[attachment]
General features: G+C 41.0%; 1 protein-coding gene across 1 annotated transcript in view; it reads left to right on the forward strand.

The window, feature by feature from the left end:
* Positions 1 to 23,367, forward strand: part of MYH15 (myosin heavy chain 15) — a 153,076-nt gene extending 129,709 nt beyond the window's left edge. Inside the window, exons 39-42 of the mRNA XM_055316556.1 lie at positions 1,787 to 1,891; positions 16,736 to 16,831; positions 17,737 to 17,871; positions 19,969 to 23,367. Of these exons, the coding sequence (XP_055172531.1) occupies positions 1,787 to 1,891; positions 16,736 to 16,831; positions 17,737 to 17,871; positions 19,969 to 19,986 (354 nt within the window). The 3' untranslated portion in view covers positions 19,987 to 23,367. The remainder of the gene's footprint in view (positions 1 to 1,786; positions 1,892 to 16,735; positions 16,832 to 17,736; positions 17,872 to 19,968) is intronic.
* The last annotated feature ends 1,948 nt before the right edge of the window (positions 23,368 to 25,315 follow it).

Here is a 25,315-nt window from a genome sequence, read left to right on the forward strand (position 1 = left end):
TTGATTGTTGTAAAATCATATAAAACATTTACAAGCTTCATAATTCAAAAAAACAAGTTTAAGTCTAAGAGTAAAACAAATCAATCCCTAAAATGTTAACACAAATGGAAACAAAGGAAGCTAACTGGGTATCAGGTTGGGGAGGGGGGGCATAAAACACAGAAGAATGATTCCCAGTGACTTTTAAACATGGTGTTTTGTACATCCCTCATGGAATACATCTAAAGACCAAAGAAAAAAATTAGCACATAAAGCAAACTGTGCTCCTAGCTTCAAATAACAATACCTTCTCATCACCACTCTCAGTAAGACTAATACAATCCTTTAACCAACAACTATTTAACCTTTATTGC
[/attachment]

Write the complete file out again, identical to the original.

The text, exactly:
General features: G+C 41.0%; 1 protein-coding gene across 1 annotated transcript in view; it reads left to right on the forward strand.

The window, feature by feature from the left end:
* Positions 1 to 23,367, forward strand: part of MYH15 (myosin heavy chain 15) — a 153,076-nt gene extending 129,709 nt beyond the window's left edge. Inside the window, exons 39-42 of the mRNA XM_055316556.1 lie at positions 1,787 to 1,891; positions 16,736 to 16,831; positions 17,737 to 17,871; positions 19,969 to 23,367. Of these exons, the coding sequence (XP_055172531.1) occupies positions 1,787 to 1,891; positions 16,736 to 16,831; positions 17,737 to 17,871; positions 19,969 to 19,986 (354 nt within the window). The 3' untranslated portion in view covers positions 19,987 to 23,367. The remainder of the gene's footprint in view (positions 1 to 1,786; positions 1,892 to 16,735; positions 16,832 to 17,736; positions 17,872 to 19,968) is intronic.
* The last annotated feature ends 1,948 nt before the right edge of the window (positions 23,368 to 25,315 follow it).

Here is a 25,315-nt window from a genome sequence, read left to right on the forward strand (position 1 = left end):
TTGATTGTTGTAAAATCATATAAAACATTTACAAGCTTCATAATTCAAAAAAACAAGTTTAAGTCTAAGAGTAAAACAAATCAATCCCTAAAATGTTAACACAAATGGAAACAAAGGAAGCTAACTGGGTATCAGGTTGGGGAGGGGGGGCATAAAACACAGAAGAATGATTCCCAGTGACTTTTAAACATGGTGTTTTGTACATCCCTCATGGAATACATCTAAAGACCAAAGAAAAAAATTAGCACATAAAGCAAACTGTGCTCCTAGCTTCAAATAACAATACCTTCTCATCACCACTCTCAGTAAGACTAATACAATCCTTTAACCAACAACTATTTAACCTTTATTGC